Nuclear power plants are known for being expensive to build, but relatively cheap to run. Worldwide, 62 new nuclear reactors are under construction, another 158 are being planned and yet another 324 have been proposed (one nuclear plant typically has several reactors). Still, its been reported that since 2008, plans to build reactors in nine U.S. states have been put on hold or aborted due to the astronomical financing needed, with estimates topping out at $10 billion per reactor.
The low cost of running a nuclear facilitywhen compared with coal, oil or gas-fired plantsis mainly due to the relatively cheapness and power of uranium. By weight, the same amount of uranium can yield around 20,000 times as much energy as coal. Not surprisingly, the owners of many U.S. reactors built a generation ago are currently seeking new licenses to continue operating for another 20 or 30 years.
But the apparently low cost is deceptive. Despite having the backing of government subsides since its inception 50 years ago, the nuclear power industry in the United States has never become economically viable enough to stand on its own. The Union of Concerned Scientists reported in February that more than 30 subsides have supported every stage of the nuclear fuel cycle and when added up those subsides exceed the average market price of the power being produced. Due to the subsidies the industry receives, they are able to offset operating costs, which gives the industry a big competitive advantage over alternative energy sources. Though coal, oil and natural gas, which enjoy their own rich subsidies, renewable energy technologies have suffered from inconsistent and generally less-lucrative incentives.
Advocates for nuclear energy often cite it's emissions-free electricity. But just as coal mining scars the land and pollutes water supplies, uranium mining doesn't come without a heavy environmental cost. More plentiful than gold, silver or mercury in the earths crust, uranium is mined in around 20 countries and 85% of the worlds uranium comes from just six countries, according to the World Nuclear Association, an industry group. The chief danger lies with the mining waste; it contains radium, which is highly radioactive. Radon gas (one of the products that occur after radium undergoes natural radioactive decay) can expose workers and nearby communities to an array of health risks like lung cancer, bone cancer and lymphoma.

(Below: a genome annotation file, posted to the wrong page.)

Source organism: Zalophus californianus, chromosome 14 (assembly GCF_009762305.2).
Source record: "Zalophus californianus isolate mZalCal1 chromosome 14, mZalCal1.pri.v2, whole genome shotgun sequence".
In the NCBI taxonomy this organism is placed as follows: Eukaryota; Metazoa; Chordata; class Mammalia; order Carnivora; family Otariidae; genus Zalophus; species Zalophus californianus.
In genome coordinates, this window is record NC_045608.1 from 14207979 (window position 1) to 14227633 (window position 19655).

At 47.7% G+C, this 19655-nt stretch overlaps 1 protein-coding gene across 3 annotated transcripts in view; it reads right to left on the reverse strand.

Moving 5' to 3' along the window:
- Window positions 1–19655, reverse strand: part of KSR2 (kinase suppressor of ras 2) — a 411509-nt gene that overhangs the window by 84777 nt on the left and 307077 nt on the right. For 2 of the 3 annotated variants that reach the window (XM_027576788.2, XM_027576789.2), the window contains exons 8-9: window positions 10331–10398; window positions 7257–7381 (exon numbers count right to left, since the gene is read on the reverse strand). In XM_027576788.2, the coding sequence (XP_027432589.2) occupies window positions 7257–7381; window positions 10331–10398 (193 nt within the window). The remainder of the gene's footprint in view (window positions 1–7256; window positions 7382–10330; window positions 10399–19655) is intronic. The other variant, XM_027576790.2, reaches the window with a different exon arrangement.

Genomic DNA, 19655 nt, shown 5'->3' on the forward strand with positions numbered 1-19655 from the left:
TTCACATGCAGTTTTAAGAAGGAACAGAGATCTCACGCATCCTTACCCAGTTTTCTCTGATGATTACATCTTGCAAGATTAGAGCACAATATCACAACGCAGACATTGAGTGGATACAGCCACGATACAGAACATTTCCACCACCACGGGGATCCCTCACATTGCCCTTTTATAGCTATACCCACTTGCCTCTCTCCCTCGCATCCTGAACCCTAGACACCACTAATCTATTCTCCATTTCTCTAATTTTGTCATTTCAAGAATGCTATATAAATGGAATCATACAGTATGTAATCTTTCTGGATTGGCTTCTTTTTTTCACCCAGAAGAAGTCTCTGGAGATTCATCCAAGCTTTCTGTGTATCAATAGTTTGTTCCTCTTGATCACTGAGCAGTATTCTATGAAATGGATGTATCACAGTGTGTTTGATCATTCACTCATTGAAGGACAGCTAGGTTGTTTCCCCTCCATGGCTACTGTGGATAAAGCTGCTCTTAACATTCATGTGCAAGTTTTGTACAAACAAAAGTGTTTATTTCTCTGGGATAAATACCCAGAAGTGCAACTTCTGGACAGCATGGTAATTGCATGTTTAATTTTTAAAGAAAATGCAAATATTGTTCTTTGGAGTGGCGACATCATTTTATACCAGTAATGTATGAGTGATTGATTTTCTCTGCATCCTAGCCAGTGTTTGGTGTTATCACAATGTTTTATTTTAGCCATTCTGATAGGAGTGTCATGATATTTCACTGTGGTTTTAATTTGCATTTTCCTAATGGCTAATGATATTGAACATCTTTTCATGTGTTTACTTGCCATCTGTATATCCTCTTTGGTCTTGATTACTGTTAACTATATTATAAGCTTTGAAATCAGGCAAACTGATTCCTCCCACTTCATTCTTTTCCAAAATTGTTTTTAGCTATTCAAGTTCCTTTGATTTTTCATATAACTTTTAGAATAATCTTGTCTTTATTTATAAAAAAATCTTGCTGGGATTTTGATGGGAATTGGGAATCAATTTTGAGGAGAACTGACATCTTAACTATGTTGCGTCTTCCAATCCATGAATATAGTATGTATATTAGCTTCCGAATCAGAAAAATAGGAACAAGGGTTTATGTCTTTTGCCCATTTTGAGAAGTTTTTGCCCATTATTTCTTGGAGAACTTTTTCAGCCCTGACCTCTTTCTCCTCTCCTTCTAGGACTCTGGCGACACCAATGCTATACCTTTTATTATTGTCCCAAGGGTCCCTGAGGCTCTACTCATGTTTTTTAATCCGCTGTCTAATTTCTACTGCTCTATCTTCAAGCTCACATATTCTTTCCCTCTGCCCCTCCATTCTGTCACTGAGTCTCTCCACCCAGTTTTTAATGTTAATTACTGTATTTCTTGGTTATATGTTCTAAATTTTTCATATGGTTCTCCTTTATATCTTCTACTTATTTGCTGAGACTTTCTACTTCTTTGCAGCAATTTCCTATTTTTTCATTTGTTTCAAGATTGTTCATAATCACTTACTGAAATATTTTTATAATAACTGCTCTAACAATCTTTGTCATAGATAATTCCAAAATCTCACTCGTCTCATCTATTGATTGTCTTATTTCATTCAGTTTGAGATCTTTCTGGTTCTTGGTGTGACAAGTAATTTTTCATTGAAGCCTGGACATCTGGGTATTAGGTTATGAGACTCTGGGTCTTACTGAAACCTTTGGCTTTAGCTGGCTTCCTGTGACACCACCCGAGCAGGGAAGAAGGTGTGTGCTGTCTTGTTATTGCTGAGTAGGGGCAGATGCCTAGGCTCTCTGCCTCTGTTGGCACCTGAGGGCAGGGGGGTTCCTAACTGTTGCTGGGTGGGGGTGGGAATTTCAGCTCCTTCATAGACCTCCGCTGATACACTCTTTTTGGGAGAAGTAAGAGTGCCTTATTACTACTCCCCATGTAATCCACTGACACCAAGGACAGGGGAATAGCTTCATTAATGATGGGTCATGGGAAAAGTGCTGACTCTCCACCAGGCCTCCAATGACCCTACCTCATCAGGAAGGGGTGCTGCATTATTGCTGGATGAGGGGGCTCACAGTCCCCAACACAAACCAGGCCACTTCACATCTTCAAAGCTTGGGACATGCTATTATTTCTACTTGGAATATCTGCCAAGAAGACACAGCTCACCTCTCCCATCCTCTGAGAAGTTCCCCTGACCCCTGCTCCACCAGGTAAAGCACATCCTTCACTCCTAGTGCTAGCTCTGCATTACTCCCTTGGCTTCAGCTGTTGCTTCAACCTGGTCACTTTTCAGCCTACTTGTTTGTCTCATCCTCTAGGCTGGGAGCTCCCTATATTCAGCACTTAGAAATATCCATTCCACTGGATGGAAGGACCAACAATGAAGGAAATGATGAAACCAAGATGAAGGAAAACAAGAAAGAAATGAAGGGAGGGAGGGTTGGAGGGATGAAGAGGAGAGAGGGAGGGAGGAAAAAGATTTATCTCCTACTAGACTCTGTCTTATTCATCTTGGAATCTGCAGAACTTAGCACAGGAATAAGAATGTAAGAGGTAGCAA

Our reliance on coal (about half of U.S. electricity comes from burning coal) is the country's single biggest source of carbon emissions. Overall, fossil fuels account for more than 80% of U.S. energy production (including oil for transportation), while nuclear power makes up 9% and renewable sources 8%. With the coming shift toward electric cars, how we generate electricity will only become more important.
Most renewable energy production in the U.S. comes from hydroelectric dams, followed by burning wood and other plants; carbon-free wind, solar and geothermal sources account for just 15% of renewable energy production and a miniscule slice of the overall energy mix. While each of these clean power alternatives has grown dramatically in recent years (wind power has nearly doubled in the last five years), critics contend that there isn't adequate transmission capacity or land area available to scale up renewables adequately at least not quickly enough to avert the worst consequences of climate change. Proponents, meanwhile, point out that federal tax breaks have for generations consistently boosted the coal, oil, natural gas and, less consistently, nuclear industries, while the incentives for research, development and deployment of renewable energy technology have been inconsistent and paltry. Natural gas offers a "fossil fuels-light" alternative, and it has been increasingly used in recent years as prices have dropped and environmental regulations have been toughened; however, concern over water pollution from the natural gas drilling technique known as "fracking," or hydraulic fracturing, looms as a big question mark over the future expansion of the industry in the U.S.
There's an ongoing debate among experts about how best to shift from our carbon-heavy energy supply to a less-polluting system, and what technologies should lead the way. Do you think nuclear is worth the risks?